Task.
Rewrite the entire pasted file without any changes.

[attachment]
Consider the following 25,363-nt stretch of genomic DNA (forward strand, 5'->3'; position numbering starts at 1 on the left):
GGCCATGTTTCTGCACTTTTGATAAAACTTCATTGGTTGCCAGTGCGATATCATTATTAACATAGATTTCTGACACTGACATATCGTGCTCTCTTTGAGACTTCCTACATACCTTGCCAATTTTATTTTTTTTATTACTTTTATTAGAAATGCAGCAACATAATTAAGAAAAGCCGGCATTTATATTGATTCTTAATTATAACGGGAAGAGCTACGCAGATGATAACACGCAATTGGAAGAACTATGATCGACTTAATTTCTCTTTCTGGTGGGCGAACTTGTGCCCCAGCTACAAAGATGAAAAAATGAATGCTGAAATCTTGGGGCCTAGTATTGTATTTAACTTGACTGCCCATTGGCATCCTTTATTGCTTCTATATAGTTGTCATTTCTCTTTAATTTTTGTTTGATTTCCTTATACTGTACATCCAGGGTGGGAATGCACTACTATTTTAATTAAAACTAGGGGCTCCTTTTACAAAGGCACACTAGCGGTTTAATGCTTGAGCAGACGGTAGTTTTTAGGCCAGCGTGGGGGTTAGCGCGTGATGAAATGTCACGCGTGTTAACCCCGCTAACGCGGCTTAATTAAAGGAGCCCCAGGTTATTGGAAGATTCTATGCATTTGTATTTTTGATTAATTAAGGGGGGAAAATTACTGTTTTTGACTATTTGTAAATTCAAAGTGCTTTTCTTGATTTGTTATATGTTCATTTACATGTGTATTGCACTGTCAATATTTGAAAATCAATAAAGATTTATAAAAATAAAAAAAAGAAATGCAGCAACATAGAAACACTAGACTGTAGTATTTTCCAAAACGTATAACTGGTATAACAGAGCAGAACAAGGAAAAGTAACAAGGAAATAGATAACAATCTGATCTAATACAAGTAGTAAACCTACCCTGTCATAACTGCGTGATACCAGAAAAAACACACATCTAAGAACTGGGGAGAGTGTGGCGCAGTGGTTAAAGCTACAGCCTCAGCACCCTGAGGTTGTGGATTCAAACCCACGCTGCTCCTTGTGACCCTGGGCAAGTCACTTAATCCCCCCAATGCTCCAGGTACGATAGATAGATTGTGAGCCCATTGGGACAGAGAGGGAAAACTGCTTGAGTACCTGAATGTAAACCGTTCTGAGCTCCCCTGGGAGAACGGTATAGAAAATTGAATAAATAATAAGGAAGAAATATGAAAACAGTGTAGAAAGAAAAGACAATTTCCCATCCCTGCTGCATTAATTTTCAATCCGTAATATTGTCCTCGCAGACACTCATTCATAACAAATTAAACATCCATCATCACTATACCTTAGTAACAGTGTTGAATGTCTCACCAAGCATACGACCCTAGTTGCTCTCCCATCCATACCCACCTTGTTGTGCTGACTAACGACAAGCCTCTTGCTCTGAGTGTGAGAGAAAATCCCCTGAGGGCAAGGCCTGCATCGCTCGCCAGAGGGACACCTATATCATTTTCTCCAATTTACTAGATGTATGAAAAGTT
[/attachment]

Consider the following 25,363-nt stretch of genomic DNA (forward strand, 5'->3'; position numbering starts at 1 on the left):
GGCCATGTTTCTGCACTTTTGATAAAACTTCATTGGTTGCCAGTGCGATATCATTATTAACATAGATTTCTGACACTGACATATCGTGCTCTCTTTGAGACTTCCTACATACCTTGCCAATTTTATTTTTTTTATTACTTTTATTAGAAATGCAGCAACATAATTAAGAAAAGCCGGCATTTATATTGATTCTTAATTATAACGGGAAGAGCTACGCAGATGATAACACGCAATTGGAAGAACTATGATCGACTTAATTTCTCTTTCTGGTGGGCGAACTTGTGCCCCAGCTACAAAGATGAAAAAATGAATGCTGAAATCTTGGGGCCTAGTATTGTATTTAACTTGACTGCCCATTGGCATCCTTTATTGCTTCTATATAGTTGTCATTTCTCTTTAATTTTTGTTTGATTTCCTTATACTGTACATCCAGGGTGGGAATGCACTACTATTTTAATTAAAACTAGGGGCTCCTTTTACAAAGGCACACTAGCGGTTTAATGCTTGAGCAGACGGTAGTTTTTAGGCCAGCGTGGGGGTTAGCGCGTGATGAAATGTCACGCGTGTTAACCCCGCTAACGCGGCTTAATTAAAGGAGCCCCAGGTTATTGGAAGATTCTATGCATTTGTATTTTTGATTAATTAAGGGGGGAAAATTACTGTTTTTGACTATTTGTAAATTCAAAGTGCTTTTCTTGATTTGTTATATGTTCATTTACATGTGTATTGCACTGTCAATATTTGAAAATCAATAAAGATTTATAAAAATAAAAAAAAGAAATGCAGCAACATAGAAACACTAGACTGTAGTATTTTCCAAAACGTATAACTGGTATAACAGAGCAGAACAAGGAAAAGTAACAAGGAAATAGATAACAATCTGATCTAATACAAGTAGTAAACCTACCCTGTCATAACTGCGTGATACCAGAAAAAACACACATCTAAGAACTGGGGAGAGTGTGGCGCAGTGGTTAAAGCTACAGCCTCAGCACCCTGAGGTTGTGGATTCAAACCCACGCTGCTCCTTGTGACCCTGGGCAAGTCACTTAATCCCCCCAATGCTCCAGGTACGATAGATAGATTGTGAGCCCATTGGGACAGAGAGGGAAAACTGCTTGAGTACCTGAATGTAAACCGTTCTGAGCTCCCCTGGGAGAACGGTATAGAAAATTGAATAAATAATAAGGAAGAAATATGAAAACAGTGTAGAAAGAAAAGACAATTTCCCATCCCTGCTGCATTAATTTTCAATCCGTAATATTGTCCTCGCAGACACTCATTCATAACAAATTAAACATCCATCATCACTATACCTTAGTAACAGTGTTGAATGTCTCACCAAGCATACGACCCTAGTTGCTCTCCCATCCATACCCACCTTGTTGTGCTGACTAACGACAAGCCTCTTGCTCTGAGTGTGAGAGAAAATCCCCTGAGGGCAAGGCCTGCATCGCTCGCCAGAGGGACACCTATATCATTTTCTCCAATTTACTAGATGTATGAAAAGTT